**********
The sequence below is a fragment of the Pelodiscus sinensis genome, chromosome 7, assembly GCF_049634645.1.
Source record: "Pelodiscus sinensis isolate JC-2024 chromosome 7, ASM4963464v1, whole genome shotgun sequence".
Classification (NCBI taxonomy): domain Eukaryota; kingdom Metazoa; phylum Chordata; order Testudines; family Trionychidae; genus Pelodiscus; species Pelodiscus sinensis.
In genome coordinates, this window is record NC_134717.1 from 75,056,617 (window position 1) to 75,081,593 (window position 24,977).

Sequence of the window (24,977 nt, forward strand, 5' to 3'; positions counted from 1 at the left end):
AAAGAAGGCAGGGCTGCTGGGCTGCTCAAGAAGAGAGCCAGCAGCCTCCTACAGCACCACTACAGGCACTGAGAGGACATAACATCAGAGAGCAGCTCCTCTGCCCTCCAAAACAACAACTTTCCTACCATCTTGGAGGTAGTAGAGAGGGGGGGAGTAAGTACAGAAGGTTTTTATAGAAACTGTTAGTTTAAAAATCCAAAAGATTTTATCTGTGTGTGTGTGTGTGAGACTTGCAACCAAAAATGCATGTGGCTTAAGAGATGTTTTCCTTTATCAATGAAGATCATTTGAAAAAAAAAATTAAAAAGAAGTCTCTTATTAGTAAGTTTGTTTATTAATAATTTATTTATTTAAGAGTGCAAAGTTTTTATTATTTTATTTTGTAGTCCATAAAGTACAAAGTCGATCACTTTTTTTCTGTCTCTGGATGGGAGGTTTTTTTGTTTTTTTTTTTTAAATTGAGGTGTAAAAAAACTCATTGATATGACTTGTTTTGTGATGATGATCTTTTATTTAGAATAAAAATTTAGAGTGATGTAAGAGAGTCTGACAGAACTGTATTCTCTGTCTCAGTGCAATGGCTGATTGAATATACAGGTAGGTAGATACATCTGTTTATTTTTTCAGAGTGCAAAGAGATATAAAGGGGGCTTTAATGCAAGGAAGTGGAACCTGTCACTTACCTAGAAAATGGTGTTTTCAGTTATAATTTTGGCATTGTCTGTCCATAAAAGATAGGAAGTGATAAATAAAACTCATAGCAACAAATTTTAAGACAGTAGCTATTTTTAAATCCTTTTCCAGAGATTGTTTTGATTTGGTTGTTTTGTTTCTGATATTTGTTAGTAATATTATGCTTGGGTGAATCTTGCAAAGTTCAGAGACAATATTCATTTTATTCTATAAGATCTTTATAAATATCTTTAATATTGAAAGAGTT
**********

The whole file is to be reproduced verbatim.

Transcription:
The sequence below is a fragment of the Pelodiscus sinensis genome, chromosome 7, assembly GCF_049634645.1.
Source record: "Pelodiscus sinensis isolate JC-2024 chromosome 7, ASM4963464v1, whole genome shotgun sequence".
Classification (NCBI taxonomy): domain Eukaryota; kingdom Metazoa; phylum Chordata; order Testudines; family Trionychidae; genus Pelodiscus; species Pelodiscus sinensis.
In genome coordinates, this window is record NC_134717.1 from 75,056,617 (window position 1) to 75,081,593 (window position 24,977).

Sequence of the window (24,977 nt, forward strand, 5' to 3'; positions counted from 1 at the left end):
AAAGAAGGCAGGGCTGCTGGGCTGCTCAAGAAGAGAGCCAGCAGCCTCCTACAGCACCACTACAGGCACTGAGAGGACATAACATCAGAGAGCAGCTCCTCTGCCCTCCAAAACAACAACTTTCCTACCATCTTGGAGGTAGTAGAGAGGGGGGGAGTAAGTACAGAAGGTTTTTATAGAAACTGTTAGTTTAAAAATCCAAAAGATTTTATCTGTGTGTGTGTGTGTGAGACTTGCAACCAAAAATGCATGTGGCTTAAGAGATGTTTTCCTTTATCAATGAAGATCATTTGAAAAAAAAAATTAAAAAGAAGTCTCTTATTAGTAAGTTTGTTTATTAATAATTTATTTATTTAAGAGTGCAAAGTTTTTATTATTTTATTTTGTAGTCCATAAAGTACAAAGTCGATCACTTTTTTTCTGTCTCTGGATGGGAGGTTTTTTTGTTTTTTTTTTTTAAATTGAGGTGTAAAAAAACTCATTGATATGACTTGTTTTGTGATGATGATCTTTTATTTAGAATAAAAATTTAGAGTGATGTAAGAGAGTCTGACAGAACTGTATTCTCTGTCTCAGTGCAATGGCTGATTGAATATACAGGTAGGTAGATACATCTGTTTATTTTTTCAGAGTGCAAAGAGATATAAAGGGGGCTTTAATGCAAGGAAGTGGAACCTGTCACTTACCTAGAAAATGGTGTTTTCAGTTATAATTTTGGCATTGTCTGTCCATAAAAGATAGGAAGTGATAAATAAAACTCATAGCAACAAATTTTAAGACAGTAGCTATTTTTAAATCCTTTTCCAGAGATTGTTTTGATTTGGTTGTTTTGTTTCTGATATTTGTTAGTAATATTATGCTTGGGTGAATCTTGCAAAGTTCAGAGACAATATTCATTTTATTCTATAAGATCTTTATAAATATCTTTAATATTGAAAGAGTT